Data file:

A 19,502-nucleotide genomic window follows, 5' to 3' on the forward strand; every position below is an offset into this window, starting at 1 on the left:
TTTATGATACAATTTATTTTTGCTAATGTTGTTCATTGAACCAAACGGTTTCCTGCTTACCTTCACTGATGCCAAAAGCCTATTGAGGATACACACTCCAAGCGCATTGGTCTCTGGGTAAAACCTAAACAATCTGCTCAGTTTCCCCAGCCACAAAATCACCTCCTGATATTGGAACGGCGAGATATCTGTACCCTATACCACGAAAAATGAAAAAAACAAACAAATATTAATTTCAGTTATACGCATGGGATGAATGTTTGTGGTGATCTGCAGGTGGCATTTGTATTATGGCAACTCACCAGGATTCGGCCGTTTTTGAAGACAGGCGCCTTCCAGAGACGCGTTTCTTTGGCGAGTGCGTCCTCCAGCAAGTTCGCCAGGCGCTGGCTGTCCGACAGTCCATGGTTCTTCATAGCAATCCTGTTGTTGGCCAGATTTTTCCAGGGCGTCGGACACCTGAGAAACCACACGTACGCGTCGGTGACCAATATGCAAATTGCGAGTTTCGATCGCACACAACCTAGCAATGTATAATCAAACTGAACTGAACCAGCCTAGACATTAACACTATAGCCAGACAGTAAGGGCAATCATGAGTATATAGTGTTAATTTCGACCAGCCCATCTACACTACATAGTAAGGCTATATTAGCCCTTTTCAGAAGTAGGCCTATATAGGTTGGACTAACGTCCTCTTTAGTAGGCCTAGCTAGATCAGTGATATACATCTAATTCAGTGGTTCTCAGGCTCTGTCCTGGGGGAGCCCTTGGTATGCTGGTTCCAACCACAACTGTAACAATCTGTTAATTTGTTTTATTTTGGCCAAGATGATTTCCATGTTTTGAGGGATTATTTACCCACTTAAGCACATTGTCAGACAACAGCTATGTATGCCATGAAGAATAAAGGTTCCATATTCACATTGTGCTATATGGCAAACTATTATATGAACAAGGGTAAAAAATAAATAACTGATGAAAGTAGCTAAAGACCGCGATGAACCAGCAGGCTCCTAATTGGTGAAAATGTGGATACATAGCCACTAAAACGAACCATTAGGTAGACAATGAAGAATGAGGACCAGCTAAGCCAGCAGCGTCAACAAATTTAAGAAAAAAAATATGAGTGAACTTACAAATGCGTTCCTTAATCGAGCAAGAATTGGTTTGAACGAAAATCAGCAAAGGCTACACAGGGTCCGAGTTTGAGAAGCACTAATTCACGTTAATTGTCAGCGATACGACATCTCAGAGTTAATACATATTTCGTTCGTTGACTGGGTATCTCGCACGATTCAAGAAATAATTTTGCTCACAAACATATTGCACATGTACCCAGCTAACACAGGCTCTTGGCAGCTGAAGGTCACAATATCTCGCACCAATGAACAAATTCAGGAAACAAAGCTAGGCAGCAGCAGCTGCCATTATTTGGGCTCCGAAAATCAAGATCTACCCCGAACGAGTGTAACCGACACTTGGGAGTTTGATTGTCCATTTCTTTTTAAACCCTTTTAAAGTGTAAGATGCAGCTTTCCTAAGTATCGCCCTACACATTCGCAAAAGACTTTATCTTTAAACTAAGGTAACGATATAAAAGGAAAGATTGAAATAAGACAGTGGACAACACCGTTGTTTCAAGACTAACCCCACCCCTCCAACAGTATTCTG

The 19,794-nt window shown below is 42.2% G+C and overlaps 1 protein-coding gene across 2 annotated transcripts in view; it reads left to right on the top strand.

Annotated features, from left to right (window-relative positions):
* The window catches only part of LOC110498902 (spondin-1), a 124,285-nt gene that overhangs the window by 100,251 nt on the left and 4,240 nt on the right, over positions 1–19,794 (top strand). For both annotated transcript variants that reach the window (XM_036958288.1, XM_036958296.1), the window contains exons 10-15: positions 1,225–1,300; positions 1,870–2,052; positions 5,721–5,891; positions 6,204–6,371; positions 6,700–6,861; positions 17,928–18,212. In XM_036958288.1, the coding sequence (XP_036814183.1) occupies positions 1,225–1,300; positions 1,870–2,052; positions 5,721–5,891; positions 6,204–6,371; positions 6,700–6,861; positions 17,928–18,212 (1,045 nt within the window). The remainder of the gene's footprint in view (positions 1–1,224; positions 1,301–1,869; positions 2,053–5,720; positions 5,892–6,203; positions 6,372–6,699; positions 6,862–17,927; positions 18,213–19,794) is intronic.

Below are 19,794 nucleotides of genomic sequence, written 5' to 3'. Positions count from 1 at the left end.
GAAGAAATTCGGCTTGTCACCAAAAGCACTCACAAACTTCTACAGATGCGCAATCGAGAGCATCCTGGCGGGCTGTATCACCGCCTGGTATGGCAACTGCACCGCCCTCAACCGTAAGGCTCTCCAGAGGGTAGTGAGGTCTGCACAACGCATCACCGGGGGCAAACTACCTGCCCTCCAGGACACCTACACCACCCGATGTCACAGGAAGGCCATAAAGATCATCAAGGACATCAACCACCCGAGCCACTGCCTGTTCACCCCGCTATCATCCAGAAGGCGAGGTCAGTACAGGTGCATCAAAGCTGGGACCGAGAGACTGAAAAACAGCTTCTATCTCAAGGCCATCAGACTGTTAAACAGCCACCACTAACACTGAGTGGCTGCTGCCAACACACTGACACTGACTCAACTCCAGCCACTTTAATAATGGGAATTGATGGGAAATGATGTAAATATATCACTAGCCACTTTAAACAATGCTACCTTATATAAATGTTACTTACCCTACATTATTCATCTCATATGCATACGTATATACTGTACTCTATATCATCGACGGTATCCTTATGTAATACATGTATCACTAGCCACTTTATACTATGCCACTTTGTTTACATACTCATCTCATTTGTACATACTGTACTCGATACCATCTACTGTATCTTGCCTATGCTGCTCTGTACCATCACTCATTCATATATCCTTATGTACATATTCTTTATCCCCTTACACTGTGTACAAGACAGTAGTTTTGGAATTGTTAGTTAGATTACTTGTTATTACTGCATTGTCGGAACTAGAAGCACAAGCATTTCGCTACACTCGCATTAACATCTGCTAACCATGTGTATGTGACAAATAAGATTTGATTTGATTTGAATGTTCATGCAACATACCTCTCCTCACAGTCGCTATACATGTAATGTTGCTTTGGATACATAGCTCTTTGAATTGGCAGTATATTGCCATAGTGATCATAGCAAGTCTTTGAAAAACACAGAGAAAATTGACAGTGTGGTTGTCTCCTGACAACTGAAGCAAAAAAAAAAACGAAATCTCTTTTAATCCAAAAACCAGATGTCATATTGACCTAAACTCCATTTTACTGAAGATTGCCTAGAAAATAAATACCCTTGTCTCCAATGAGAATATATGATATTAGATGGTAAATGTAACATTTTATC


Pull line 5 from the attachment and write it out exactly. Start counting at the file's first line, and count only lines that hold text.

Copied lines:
* The window catches only part of LOC110498902 (spondin-1), a 124,285-nt gene that overhangs the window by 100,251 nt on the left and 4,240 nt on the right, over positions 1–19,794 (top strand). For both annotated transcript variants that reach the window (XM_036958288.1, XM_036958296.1), the window contains exons 10-15: positions 1,225–1,300; positions 1,870–2,052; positions 5,721–5,891; positions 6,204–6,371; positions 6,700–6,861; positions 17,928–18,212. In XM_036958288.1, the coding sequence (XP_036814183.1) occupies positions 1,225–1,300; positions 1,870–2,052; positions 5,721–5,891; positions 6,204–6,371; positions 6,700–6,861; positions 17,928–18,212 (1,045 nt within the window). The remainder of the gene's footprint in view (positions 1–1,224; positions 1,301–1,869; positions 2,053–5,720; positions 5,892–6,203; positions 6,372–6,699; positions 6,862–17,927; positions 18,213–19,794) is intronic.